It only took me 12 minutes. I really should do this more often.

Prioritize Your Fears

I remember a long time ago when I started my record label and started selling CDs. One of the first things my “mentor” at the time told me was:

Just go out there and talk to people, it’s the only way you’re going to get sales. You can’t be scared of the word “no”.

He used to say that all of the time:

You can’t be scared of the word “no”.

It hit home with me, and I excelled. I had no worries about approaching people to make sales and therefore, I sold a lot. I outsold all of my peers, my teammates, and when I looked around at them, they just weren’t doing it – they weren’t talking to people. They made excuses.

They’re scared of the word “no”.

Is what my mentor said about them. Maybe it was true.

I never understood why, or what they were scared of, why they didn’t just do it.

When I was in China, I saw something similar with learning Chinese. I was studying ad-hoc, downloading Chinese character apps, talking to random Chinese girls I met in the street and really just trying to pick up as much of the language as I could…. for free.

I knew another Westerner who was in town. She was paying a shit ton of money for a private tutor to learn Chinese. She was learning “all the right things”, but I never heard her.

I never heard her speak the language. Not once. I know she had a private tutor and went to lessons everyday. But she wouldn’t speak the language. Not in front of me anyway.

We would go somewhere – even in the taxi cab, I would look at her and say, “”tell them where we’re going.”

She’d look at me with fear in her eyes, “Nooo!” she’d say, “you tell them.”

So I would. In my butchering awful Chinese I would tell them. Sometimes the taxicab drivers would laugh at me and repeat what I said laughing hysterically. Then guess what they would do?

They would pronounce it correctly and try to get me to repeat it.

They would help me say it correctly.

They would help me learn.

This motivated me tremendously and I tried speaking Chinese to plenty of more people in China… with similar results. Yes, a lot of times they laughed – but that never bothered me.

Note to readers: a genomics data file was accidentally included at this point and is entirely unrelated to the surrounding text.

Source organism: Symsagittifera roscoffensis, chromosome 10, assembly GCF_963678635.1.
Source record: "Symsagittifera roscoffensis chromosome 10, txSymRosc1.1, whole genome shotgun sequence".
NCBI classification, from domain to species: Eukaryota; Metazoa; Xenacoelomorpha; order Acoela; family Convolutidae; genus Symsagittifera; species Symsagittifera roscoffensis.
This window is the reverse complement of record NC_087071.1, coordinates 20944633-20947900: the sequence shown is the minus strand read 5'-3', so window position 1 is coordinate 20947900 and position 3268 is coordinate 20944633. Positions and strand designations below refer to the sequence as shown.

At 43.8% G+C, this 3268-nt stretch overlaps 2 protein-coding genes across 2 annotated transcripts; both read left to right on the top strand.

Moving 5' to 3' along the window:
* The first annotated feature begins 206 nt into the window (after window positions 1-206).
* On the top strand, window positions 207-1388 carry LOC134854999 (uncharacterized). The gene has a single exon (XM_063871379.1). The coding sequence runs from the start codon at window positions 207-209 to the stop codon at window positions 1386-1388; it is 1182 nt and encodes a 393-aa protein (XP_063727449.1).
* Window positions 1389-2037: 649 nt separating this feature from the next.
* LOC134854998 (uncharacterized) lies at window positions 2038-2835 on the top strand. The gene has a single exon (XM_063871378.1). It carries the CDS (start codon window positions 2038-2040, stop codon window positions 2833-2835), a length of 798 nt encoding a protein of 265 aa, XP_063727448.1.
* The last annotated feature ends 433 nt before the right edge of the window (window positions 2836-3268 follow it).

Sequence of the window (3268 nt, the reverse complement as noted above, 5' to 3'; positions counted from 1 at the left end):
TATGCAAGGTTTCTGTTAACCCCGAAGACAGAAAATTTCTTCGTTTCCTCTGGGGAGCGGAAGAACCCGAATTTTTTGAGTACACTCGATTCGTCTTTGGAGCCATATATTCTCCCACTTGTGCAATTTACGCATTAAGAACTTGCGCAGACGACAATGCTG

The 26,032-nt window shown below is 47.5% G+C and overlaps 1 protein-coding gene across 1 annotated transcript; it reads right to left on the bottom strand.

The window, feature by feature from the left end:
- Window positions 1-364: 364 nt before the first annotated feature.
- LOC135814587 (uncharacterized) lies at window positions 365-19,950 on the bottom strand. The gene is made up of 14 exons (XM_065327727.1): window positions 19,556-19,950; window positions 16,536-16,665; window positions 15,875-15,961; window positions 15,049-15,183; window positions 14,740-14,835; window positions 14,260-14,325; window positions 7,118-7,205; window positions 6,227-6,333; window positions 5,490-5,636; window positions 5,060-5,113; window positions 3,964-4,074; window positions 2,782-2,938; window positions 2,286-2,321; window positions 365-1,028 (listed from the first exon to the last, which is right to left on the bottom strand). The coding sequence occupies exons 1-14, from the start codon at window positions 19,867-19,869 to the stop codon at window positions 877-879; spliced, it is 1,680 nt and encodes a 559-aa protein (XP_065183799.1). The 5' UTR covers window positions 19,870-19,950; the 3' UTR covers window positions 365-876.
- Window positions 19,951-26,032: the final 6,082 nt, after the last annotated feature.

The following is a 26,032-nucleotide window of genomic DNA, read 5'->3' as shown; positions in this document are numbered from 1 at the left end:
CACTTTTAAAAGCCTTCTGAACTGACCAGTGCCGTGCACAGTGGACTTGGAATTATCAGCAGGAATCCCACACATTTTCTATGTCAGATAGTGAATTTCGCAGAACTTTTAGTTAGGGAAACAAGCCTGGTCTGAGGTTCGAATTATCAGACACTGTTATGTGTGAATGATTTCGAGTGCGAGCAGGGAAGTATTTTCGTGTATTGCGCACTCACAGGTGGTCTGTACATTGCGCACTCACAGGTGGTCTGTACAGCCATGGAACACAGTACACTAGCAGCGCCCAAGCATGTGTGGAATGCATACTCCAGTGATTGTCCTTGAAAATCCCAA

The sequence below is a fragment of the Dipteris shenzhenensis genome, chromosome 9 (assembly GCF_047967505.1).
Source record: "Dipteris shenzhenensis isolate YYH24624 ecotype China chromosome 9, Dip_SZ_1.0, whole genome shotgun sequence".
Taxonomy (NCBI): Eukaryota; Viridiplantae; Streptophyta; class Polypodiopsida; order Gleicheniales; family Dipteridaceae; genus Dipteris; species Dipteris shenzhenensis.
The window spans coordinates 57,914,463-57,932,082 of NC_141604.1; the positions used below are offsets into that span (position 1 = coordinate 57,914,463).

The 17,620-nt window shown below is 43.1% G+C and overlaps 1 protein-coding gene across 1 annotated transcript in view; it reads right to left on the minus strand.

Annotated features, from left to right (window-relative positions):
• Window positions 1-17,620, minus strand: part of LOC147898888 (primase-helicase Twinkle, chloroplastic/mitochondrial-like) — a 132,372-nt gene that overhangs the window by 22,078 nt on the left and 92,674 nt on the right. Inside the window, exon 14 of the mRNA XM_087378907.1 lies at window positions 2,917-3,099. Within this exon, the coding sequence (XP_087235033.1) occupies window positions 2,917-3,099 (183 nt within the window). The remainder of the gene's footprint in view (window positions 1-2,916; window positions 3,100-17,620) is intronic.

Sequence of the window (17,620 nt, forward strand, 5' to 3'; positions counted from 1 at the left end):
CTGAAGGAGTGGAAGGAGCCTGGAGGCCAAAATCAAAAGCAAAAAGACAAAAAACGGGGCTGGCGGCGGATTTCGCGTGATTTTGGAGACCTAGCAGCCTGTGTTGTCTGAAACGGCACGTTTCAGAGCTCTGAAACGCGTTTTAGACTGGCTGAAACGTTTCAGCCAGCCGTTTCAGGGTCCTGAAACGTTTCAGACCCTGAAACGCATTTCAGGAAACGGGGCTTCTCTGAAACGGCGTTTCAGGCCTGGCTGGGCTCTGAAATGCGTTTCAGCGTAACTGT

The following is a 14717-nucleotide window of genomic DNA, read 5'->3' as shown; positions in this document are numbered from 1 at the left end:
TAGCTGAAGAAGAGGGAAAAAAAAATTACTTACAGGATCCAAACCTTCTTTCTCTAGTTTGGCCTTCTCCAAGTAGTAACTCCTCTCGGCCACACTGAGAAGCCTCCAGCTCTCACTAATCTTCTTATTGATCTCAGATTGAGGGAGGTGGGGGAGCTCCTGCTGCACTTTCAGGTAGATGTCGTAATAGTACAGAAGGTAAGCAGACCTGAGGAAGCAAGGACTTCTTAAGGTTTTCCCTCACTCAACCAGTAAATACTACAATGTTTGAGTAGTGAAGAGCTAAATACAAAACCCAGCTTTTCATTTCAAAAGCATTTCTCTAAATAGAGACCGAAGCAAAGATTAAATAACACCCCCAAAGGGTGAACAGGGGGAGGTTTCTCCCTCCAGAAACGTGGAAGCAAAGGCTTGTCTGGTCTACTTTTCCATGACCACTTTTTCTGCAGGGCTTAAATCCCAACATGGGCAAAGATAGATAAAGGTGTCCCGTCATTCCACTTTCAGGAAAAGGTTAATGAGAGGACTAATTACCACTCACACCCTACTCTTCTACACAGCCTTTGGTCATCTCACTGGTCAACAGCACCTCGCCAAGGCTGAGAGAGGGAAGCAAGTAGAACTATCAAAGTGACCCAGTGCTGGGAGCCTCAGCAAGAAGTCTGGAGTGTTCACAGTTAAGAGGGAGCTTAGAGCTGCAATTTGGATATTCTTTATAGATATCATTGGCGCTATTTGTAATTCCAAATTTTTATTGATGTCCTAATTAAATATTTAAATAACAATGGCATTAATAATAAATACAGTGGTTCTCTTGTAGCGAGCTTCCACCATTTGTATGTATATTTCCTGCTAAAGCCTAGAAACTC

Should it? I don’t see why. It’s not my native language and I’d only been looking at it for a few weeks… plus, it’s a language everybody considers to be fairly difficult. The fact that I said things that were funny to native speakers didn’t bother me a bit or make me feel stupid. It actually made me laugh as well, cuz I knew that shit must be funny, especially with my accent.

When I look at it, a lot of people have similar fears. Across platforms. In various fields/interests. If you get past it easily, you look at other people who struggle with it and think “dude, what is wrong with you? Just do it!”

But fears are real and everybody has them. You don’t get through them just through willpower alone. You have to find ways around them, tricks to help you out.. and most importantly you have to prioritize them.

I’ve been studying a lot on focus and energy lately. If there’s something stopping you because of a fear, I honestly think you have to determine how bad you want to overcome it. If you do decide you want to overcome this fear – prioritize it.

Make it your main focus. Your main priority.

Put everything else aside. 

I mean it.

Too many focuses will stretch you thin and you’ll never do it. If it is your main focus, act like it. Make it your only focus for a set period of time and tackle it.

Or don’t, but then don’t be surprised that you never beat it.

no fear

Face the world with NO FEAR…



From Groundhogs Day to Constant Flux; And 2014 Resolutions

In October, I was a robot.

I was focused on building two new habits: training BJJ, and studying Mandarin Chinese. While continuing to read everyday.

I did all three of them… almost everyday in October.

I was settled in Taipei, and I was grinding. Day in. Day out. The same thing.

Every day is the same day

Every day is the same day

Then, November came and everything changed.

November started off with a visa run out of Taipei: one week in Bangkok and one week in Manila.

Quick backstory on Bangkok, because I think it’s funny: